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BUSINESS
By Julius Westheimer | February 24, 1992
Marking Ticker's 15th birthday today -- we began, actually, on Monday, Feb. 22, 1977, with the Dow Jones average at 939.26 -- we list some of the hopefully helpful suggestions and tidbits that appeared in these 1,500 columns (1,500,000 words) of the past 15 years:"85% of the time, it pays to be an optimist." (Sam Hopkins, Alex. Brown).Sales hint -- "The bee that sticks close to the hive gathers no honey." (Chinese proverb).Salesmen and women: Each night, ask yourself, "How many hours today did I actually spend selling?"
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BUSINESS
By Eileen Ambrose, The Baltimore Sun | July 1, 2013
Supplemental Security Income payments to adults and children with disabilities were temporarily unavailable during an intermittent outage in the early-morning hours Monday, the U.S. Treasury Department's Bureau of Fiscal Service said Monday. SSI funds are typically released to beneficiaries on Direct Express debit cards at 1 a.m. on the first day of the month, said spokesman David Starck. But an off-and-on outage in the system between 1 a.m. and 2:30 a.m. meant that some beneficiaries using their debit cards then could not access their funds if the system was out at that time, he said.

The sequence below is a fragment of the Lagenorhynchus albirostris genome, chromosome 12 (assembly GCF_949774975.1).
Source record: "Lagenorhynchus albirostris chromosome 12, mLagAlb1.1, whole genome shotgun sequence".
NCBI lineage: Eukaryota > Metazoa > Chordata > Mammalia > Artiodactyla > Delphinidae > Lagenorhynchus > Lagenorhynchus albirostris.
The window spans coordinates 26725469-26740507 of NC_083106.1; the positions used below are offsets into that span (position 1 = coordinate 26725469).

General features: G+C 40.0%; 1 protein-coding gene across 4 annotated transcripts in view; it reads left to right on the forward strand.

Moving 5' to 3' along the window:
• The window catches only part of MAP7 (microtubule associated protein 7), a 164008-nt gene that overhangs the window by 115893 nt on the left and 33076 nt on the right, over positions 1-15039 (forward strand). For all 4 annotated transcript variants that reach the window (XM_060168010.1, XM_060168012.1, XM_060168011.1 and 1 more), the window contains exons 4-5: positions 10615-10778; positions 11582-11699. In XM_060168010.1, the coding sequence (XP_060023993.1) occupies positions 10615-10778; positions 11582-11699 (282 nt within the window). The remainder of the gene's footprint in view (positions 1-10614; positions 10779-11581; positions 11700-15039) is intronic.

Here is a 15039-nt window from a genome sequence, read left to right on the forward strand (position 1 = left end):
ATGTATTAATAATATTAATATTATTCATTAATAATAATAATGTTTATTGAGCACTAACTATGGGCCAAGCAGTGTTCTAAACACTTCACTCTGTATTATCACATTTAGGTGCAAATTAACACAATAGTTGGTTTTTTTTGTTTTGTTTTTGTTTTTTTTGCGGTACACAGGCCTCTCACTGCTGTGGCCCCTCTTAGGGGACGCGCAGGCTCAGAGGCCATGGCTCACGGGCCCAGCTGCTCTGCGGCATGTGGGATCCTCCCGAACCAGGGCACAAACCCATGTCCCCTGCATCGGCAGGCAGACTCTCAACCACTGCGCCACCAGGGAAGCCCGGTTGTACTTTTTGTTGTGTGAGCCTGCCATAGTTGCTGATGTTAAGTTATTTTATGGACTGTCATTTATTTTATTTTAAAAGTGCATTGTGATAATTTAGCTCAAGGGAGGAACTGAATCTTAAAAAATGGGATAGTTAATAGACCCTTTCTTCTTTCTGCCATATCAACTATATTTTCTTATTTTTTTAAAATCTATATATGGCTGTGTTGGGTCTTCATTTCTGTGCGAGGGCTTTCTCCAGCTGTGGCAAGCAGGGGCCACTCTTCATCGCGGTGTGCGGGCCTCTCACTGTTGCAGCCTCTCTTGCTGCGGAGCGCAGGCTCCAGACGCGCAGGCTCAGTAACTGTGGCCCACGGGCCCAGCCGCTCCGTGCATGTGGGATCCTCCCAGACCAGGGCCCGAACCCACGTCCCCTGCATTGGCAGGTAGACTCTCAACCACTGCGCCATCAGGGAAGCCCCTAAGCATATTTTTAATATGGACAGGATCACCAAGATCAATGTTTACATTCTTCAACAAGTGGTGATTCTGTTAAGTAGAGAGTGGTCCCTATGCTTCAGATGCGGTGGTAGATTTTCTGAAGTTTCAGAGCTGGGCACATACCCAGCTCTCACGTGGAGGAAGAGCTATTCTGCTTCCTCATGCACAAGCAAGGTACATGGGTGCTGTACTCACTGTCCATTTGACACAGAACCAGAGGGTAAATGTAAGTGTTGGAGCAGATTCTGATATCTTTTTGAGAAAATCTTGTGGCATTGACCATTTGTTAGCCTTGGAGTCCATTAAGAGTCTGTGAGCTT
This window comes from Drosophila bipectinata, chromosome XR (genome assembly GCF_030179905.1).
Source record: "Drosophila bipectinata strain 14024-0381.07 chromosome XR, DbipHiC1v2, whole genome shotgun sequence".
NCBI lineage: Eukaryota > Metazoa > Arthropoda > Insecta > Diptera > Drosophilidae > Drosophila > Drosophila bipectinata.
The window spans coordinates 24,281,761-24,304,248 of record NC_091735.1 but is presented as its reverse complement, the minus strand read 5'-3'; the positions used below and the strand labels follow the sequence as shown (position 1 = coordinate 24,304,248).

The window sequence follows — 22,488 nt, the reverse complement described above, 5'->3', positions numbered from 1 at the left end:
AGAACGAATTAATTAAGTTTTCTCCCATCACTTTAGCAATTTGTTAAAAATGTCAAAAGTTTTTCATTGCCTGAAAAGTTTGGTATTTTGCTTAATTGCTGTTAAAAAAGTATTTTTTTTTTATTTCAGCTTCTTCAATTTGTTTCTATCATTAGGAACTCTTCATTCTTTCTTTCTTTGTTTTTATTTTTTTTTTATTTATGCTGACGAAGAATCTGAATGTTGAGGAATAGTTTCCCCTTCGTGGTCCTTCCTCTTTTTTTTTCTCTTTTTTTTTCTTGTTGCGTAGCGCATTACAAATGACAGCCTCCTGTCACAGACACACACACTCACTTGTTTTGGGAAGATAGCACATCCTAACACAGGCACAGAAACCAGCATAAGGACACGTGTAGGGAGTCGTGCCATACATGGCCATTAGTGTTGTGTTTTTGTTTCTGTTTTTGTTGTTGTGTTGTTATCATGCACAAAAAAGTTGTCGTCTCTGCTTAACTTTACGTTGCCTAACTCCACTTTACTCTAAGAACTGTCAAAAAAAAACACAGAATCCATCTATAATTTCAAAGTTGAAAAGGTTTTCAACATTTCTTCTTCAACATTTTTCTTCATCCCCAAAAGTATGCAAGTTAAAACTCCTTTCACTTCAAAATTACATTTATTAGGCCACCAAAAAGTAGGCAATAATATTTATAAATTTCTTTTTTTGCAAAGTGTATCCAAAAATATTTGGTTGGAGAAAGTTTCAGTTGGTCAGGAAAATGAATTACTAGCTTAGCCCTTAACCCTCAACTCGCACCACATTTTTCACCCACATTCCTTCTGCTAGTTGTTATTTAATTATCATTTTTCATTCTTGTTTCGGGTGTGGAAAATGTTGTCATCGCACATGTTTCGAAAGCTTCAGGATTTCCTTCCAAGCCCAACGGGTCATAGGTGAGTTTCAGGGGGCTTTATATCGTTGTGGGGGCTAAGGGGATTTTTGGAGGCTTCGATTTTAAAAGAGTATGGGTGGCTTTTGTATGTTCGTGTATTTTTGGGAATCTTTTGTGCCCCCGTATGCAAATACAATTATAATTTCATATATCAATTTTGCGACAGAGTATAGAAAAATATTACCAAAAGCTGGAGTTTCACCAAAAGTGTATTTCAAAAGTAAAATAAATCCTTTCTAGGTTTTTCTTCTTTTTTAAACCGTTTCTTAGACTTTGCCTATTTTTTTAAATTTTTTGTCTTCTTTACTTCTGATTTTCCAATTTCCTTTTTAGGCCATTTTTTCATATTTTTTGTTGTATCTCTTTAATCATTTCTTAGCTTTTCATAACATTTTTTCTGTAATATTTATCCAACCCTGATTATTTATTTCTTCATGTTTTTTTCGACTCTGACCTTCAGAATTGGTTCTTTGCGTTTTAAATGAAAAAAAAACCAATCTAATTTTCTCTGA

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BUSINESS
By New York Times News Service | September 17, 1991
NEW YORK -- For most of its 95 years, the Dow Jones News Service machine -- best known as "the ticker" -- was a key part of newsrooms and trading floors, delivering its daily stream of financial information with a loud, rhythmic clack-clack-clack of keys striking paper.The sound of the ticker has long since evolved into the blurred clatter of the high-speed printer, but even that soft drone will be silenced after Jan. 1 when Dow Jones replaces the few remaining ticker machines and completes the conversion to all-electronic delivery of the news service.